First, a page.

Is There Really A Difference Between a Ranch and a Farm?
Most people like to think that a ranch and a farm are two interchangeable terms because they both refer to the agricultural sector. However, there are slight differences between a ranch and a farm, based on observation and the opinions of people involved in agriculture:
A key difference between a ranch and a farm is the size associated with it. People in the agricultural sector typically define a ranch as a large plot of land, hundreds and thousands of acres, in order to raise livestock or to run a plantation for commercial crops. A farm, on its part, is usually much smaller than a ranch.
Another difference is that ranches almost exclusively raise livestock (horses, cattle, etc.), while farms tend to do both livestock (on a smaller scale) and planting a variety of crops.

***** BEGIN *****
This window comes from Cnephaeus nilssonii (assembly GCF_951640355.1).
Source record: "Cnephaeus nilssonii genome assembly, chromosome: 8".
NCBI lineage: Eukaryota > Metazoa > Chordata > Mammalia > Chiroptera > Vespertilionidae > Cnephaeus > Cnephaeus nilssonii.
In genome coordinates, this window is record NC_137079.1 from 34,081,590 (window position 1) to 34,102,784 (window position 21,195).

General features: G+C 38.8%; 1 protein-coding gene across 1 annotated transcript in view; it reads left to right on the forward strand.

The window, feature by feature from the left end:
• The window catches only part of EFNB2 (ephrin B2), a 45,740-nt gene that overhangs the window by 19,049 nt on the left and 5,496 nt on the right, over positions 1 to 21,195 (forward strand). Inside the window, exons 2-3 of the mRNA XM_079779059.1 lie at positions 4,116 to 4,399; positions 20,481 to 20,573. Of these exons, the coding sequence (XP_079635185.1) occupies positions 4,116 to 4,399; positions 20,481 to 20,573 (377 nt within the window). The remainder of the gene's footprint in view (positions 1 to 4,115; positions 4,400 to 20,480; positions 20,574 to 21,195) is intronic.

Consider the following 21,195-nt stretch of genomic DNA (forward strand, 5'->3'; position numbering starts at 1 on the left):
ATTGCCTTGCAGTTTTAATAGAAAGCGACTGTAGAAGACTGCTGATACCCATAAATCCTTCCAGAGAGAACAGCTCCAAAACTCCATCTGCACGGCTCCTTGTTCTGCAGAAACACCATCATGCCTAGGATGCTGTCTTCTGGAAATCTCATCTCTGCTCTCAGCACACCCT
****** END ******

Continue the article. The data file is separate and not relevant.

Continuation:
However, these small differences aren’t determining factors set in stone. In the end, whether the term “farm” or “ranch” is used is really up to the owner. In fact, some people have also pointed out that the location of an agricultural facility can help determine what it’s called.
The word ranch comes from the Spanish word ranchero. As such, states that have a Spanish/Mexican influence or were won from Mexico, such as Texas, are more prone to using the term ranch. In perspective, most Western states use the word “ranch”, while “farm” is the common term used in the Eastern states.